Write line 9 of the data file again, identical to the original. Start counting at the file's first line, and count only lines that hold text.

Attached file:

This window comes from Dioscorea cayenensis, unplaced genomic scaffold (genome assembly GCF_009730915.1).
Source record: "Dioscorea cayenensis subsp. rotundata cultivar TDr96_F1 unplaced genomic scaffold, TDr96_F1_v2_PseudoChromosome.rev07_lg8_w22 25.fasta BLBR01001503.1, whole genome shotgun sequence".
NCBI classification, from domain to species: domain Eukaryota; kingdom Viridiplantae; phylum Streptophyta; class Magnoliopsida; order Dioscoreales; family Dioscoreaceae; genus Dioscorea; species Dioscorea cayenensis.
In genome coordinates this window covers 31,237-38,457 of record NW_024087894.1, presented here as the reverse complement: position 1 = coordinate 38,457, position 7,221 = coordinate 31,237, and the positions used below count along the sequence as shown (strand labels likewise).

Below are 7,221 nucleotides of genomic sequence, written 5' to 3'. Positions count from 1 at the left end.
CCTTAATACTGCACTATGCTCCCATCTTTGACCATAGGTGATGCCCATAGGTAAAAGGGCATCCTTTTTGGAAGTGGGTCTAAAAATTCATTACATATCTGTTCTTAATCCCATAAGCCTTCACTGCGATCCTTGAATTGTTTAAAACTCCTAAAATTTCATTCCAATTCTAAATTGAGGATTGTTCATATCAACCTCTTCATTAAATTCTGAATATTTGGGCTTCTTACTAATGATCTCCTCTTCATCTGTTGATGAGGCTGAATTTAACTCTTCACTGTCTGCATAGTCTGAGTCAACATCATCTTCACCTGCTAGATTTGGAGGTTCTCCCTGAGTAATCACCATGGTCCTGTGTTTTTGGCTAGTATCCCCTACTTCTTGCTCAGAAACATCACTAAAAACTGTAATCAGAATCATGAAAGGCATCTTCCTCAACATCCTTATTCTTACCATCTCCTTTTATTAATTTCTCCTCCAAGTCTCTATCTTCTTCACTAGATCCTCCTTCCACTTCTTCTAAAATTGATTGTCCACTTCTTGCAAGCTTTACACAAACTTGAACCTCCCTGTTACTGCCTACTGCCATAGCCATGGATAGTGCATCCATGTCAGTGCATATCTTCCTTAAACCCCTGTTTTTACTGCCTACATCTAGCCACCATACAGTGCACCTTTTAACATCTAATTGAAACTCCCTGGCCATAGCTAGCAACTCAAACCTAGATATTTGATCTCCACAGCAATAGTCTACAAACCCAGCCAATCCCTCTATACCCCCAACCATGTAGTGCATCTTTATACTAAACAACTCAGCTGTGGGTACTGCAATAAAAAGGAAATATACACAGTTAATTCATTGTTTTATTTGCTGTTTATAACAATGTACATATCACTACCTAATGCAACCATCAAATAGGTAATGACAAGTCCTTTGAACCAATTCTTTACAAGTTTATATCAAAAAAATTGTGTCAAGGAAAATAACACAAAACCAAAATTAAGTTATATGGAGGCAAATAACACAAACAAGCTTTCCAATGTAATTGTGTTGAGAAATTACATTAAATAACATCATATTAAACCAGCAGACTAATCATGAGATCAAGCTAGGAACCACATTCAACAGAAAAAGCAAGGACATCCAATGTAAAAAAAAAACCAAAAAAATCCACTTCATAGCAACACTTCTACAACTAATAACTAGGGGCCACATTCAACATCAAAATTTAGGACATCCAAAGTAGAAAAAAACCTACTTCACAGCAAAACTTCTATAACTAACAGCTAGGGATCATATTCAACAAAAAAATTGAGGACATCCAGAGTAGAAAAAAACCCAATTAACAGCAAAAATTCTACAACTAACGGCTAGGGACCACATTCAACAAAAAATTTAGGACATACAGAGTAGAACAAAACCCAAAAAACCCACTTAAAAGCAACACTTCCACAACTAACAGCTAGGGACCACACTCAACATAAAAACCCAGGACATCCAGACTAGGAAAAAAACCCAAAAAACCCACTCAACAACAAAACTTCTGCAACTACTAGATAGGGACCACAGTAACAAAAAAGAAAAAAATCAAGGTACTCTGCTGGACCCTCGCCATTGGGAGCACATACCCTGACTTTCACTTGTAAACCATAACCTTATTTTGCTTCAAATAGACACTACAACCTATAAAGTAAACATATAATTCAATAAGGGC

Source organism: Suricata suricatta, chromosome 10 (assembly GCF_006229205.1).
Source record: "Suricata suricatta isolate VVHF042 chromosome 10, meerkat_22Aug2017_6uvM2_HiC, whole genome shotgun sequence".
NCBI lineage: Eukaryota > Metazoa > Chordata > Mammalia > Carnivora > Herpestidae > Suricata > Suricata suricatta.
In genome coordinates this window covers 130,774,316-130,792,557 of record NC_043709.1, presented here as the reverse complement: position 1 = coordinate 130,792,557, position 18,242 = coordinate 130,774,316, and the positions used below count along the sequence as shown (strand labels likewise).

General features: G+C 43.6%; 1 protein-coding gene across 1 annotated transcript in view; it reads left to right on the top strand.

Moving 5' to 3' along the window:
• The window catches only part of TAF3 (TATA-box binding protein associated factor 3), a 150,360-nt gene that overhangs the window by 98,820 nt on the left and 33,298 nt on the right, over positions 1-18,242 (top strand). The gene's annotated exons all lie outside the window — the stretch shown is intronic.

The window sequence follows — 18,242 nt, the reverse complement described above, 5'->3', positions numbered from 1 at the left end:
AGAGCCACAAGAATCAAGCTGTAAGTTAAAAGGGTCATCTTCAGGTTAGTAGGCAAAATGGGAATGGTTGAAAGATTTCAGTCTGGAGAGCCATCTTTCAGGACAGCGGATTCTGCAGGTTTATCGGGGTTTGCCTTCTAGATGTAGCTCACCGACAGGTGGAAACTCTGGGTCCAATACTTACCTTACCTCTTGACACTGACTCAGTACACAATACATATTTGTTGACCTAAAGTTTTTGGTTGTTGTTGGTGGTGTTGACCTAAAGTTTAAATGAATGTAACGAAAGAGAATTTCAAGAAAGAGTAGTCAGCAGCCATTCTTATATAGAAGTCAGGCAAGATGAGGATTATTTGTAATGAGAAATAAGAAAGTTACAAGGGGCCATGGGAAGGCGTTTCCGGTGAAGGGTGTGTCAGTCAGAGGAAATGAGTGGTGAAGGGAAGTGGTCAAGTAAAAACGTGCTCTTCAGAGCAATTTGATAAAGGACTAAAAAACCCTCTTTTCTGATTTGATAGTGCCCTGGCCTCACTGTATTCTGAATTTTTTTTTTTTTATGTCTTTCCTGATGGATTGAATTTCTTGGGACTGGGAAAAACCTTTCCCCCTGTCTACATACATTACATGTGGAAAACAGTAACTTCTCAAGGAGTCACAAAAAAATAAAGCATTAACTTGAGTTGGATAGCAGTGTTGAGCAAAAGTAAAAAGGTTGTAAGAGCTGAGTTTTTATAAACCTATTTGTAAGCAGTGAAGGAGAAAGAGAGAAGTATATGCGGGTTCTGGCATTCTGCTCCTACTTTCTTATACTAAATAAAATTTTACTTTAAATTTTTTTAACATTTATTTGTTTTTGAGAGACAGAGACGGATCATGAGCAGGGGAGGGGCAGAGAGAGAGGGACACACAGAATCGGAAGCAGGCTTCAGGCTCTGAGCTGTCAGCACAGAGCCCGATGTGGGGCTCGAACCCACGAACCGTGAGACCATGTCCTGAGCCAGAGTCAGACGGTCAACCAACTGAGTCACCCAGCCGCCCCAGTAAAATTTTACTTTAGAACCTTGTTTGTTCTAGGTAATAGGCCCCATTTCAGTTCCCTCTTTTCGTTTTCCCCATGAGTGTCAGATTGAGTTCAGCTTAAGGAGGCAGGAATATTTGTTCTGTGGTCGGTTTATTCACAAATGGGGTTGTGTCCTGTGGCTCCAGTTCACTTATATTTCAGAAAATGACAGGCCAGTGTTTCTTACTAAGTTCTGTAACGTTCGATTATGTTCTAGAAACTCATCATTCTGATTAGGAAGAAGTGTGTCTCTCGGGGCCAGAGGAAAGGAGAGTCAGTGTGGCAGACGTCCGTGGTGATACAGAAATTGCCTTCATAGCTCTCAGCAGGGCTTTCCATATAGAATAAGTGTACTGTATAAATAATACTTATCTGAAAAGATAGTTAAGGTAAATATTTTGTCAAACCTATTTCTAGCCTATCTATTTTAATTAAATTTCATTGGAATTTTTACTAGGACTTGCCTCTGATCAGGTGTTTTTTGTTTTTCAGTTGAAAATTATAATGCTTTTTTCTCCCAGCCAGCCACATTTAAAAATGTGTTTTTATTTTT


NCBI lineage: Eukaryota > Metazoa > Chordata > Mammalia > Carnivora > Herpestidae > Suricata > Suricata suricatta.